Dollar Extends Gains As FX Volatility Rises And Trade Gap Narrows

For the first time in many weeks, Friday is turning out to be a very active day for the US dollar. While the economic calendar was offering up the monthly trade account to fundamentalists, the dollar?s strength seemed to originate more from a global swell of risk aversion. To confirm the currency?s move was not based on US-based macros, it was easy to see the big breakouts occurred early in the London session.

The EURUSD tore out of a 10-point overnight range above 1.3420 and didn?t let up until reaching 1.3320. For its own dollar move, USDCHF rallied over 100 points from overnight lows on its way to hitting a new three and a half month high. In GBPUSD, the greenback?s two day total for gains rose to more than 300 points as it cleared even number after even number before pausing on a long-term rising trend line at 1.9625. Finally, the pair often used as the risk weather vain, USDJPY, put in another short-lived swing low at 120.75 before bounding to 121.85 as traders look to possibly test last week?s highs.
In the past few months, volatility in the global Forex, equity, debt and derivative markets have hit recent lows. For the currency market, the lack of price action was most apparent in the benchmark EURUSD which saw its lowest level of volatility on record. For traders looking to outperform benchmarks, these inactive conditions have led many to plow capital and leverage behind potentially risky investments like sub-prime loan backed securities or the well-publicized carry trade. The cracks have already begun to show in the debt and derivatives on the jump in defaults among sub-prime loans. More recently, equities joined the club. The benchmark US stock indices, in concert with global equities, fell three consecutive sessions through Thursday. For the Dow, the combined losses have tallied over 400 points and 3 percent. At the same time, treasury yields have bucked the trend as yields on the ten-year note hit five year highs on speculation of a possible rate hike from the Fed this year. So, how does all this affect the dollar? Thus far, the currency has performed well as US investors repatriate capital from foreign markets to protect themselves from risky emerging market trades. It is impossible to say how long these flows could last and in turn support the dollar. There have been more than a few hiccups for global equities in the past, though they have all been overcome.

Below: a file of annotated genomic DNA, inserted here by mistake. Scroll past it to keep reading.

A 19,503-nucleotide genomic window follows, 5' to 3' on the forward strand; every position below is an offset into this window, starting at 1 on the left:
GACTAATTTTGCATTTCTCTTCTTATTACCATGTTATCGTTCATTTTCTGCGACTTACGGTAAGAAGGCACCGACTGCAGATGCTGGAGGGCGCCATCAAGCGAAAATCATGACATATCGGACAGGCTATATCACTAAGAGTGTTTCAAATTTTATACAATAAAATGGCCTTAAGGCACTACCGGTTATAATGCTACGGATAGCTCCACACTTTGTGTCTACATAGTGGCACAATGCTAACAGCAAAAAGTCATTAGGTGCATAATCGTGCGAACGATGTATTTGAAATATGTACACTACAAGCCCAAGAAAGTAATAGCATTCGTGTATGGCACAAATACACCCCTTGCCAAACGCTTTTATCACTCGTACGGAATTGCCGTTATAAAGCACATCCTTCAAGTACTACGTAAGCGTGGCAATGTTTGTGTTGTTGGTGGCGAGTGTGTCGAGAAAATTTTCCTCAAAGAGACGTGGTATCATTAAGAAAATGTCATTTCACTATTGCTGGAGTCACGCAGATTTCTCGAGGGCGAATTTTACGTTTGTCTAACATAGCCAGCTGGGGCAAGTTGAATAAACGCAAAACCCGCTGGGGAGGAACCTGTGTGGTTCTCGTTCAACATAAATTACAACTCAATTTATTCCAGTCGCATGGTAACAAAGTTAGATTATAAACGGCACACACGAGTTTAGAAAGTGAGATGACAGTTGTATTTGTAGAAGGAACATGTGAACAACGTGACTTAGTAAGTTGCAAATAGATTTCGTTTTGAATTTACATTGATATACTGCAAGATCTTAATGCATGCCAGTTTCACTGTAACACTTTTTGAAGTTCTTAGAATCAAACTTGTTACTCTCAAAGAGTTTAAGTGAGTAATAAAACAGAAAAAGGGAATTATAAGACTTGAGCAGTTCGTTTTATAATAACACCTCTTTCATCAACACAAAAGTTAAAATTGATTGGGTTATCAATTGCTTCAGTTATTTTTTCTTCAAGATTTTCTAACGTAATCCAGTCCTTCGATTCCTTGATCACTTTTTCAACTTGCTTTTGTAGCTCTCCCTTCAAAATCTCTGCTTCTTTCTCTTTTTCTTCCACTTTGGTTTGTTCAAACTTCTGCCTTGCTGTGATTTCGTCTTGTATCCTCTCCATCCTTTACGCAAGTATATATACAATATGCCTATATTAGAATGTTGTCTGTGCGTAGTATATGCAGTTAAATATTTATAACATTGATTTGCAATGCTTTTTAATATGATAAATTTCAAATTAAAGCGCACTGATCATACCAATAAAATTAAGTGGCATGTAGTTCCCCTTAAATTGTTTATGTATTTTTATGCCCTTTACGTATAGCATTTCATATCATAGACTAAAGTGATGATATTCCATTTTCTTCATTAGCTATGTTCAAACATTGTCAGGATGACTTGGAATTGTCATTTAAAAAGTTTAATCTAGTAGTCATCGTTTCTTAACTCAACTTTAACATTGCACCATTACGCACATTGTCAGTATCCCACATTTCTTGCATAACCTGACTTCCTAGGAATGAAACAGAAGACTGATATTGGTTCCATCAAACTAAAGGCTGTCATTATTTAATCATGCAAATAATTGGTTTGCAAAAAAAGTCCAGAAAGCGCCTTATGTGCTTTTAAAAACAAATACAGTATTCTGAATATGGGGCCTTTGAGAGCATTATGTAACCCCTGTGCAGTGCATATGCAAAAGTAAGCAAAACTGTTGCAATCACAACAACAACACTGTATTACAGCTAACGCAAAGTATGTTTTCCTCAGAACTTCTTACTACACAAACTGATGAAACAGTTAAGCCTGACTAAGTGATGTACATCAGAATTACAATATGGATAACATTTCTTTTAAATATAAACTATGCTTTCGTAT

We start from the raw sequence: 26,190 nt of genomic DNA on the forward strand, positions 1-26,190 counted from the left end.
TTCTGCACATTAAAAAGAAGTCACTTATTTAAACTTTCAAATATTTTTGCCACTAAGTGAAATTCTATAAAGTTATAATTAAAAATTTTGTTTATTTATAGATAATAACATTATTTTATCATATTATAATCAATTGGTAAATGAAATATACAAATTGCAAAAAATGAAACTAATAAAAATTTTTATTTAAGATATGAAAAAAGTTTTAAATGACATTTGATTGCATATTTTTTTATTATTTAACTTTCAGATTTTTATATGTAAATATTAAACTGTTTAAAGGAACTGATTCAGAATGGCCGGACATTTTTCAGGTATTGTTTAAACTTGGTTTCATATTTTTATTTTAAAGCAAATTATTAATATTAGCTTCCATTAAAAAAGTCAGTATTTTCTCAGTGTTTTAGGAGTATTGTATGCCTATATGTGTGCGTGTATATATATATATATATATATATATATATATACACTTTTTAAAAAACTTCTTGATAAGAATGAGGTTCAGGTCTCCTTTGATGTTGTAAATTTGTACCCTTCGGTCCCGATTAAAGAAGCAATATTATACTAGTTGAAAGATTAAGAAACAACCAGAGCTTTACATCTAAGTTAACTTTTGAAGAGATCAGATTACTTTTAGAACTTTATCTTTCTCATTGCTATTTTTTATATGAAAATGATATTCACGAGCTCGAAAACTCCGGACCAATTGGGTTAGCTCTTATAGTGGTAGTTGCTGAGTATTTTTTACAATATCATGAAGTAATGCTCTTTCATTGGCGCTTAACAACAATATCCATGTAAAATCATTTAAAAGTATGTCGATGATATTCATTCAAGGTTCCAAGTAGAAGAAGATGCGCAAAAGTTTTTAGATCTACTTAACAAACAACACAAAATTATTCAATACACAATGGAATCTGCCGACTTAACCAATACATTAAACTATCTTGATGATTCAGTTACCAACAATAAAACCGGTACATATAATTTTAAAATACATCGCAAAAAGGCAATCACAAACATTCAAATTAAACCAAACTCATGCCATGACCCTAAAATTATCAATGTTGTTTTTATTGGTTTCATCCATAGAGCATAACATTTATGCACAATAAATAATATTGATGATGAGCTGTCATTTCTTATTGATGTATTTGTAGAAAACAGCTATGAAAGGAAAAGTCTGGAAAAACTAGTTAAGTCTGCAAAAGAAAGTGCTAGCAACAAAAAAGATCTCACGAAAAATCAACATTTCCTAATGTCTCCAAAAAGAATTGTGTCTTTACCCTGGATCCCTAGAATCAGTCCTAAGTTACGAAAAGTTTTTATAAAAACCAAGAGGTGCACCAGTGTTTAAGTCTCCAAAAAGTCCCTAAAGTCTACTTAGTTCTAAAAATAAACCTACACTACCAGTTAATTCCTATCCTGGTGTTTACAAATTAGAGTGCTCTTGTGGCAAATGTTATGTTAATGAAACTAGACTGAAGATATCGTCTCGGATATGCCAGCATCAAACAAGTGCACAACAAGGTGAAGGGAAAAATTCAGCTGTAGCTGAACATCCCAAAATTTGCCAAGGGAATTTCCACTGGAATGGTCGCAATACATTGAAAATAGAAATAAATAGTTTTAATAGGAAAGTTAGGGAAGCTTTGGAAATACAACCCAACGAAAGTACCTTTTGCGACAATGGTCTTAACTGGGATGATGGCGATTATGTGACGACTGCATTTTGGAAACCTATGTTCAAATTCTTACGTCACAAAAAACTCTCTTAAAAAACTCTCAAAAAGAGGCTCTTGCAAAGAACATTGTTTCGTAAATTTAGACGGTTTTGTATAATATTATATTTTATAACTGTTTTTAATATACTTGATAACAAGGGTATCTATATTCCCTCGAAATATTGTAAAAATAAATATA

As traders wait for the market to find its equilibrium on risk appetite again, they can look to the improvement in the US trade balance to speculate on the dollar. The long-standing deficit contracted 6.3 percent in April to $58.5 billion. From the breakdown, there were few surprises. Exports rose a modest 0.2 percent to $129.5 billion while a 1.9 percent dip in the total value of imports to $188 billion made up the majority of the account?s improvement. For the past few quarters, the balance has leveled out, providing hope to economists and policy makers that trade conditions are on the upswing. However, things may not be as rosy as the headline number implies. The contraction in the account can partially be attributed to a weak dollar; and if the currency rebounds, the deficit could quickly balloon. Another interesting circumstance is that contractions in imports is leading the way for recent improvements - a reflection of slowing domestic consumption that is as much a burden to the US as it is a blessing for trade. Potentially the most unsettling shift in this month?s report though was a pick up in the trade shortfall with China. With Congress floating so many pieces of trade legislation, they will jump on these data points in an attempt to push the US onto a more protectionist course that would certainly hurt the US in the long run.
After three days of heavy selling, equity traders cautiously went back into the market to seek out bargains. The Nasdaq Composite led the rebound with a respectable 0.42 percent climb to 2,552.15 15:30 GMT. The S&P 500 was well off the pace with a 0.19 percent rise to 1,493.50 while the Dow trailed with a 0.16 percent gain to 13,288.10. Amid the broad gains, there were a few standout headlines that helped encourage the overall bid tone. Blue chip McDonald?s Cop. saw its shares rise 1.4 percent to $50.94 after releasing an impressive 8.7 percent pick up in global same-restaurant sales for last month. In the tech sector, Qualcomm investors seemed to be shrugging off a ruling by the US International Trade Commission against the firm accusing Qualcomm of using Broadcom?s proprietary technology in its own chip design. Shares of Qualcomm were up 1.7 percent at $41.70 by mid-day.
Treasuries followed up on yesterday?s break below support with another drop; though this follow up was far more controlled. The benchmark T-note was down 5/32nds at 94-31 as its yield added another 2 basis points to 5.151 by 15:30 GMT. Thirty-year bonds lost 14/32nds to move to 92-11 as yields rose 3 basis points to 5.261.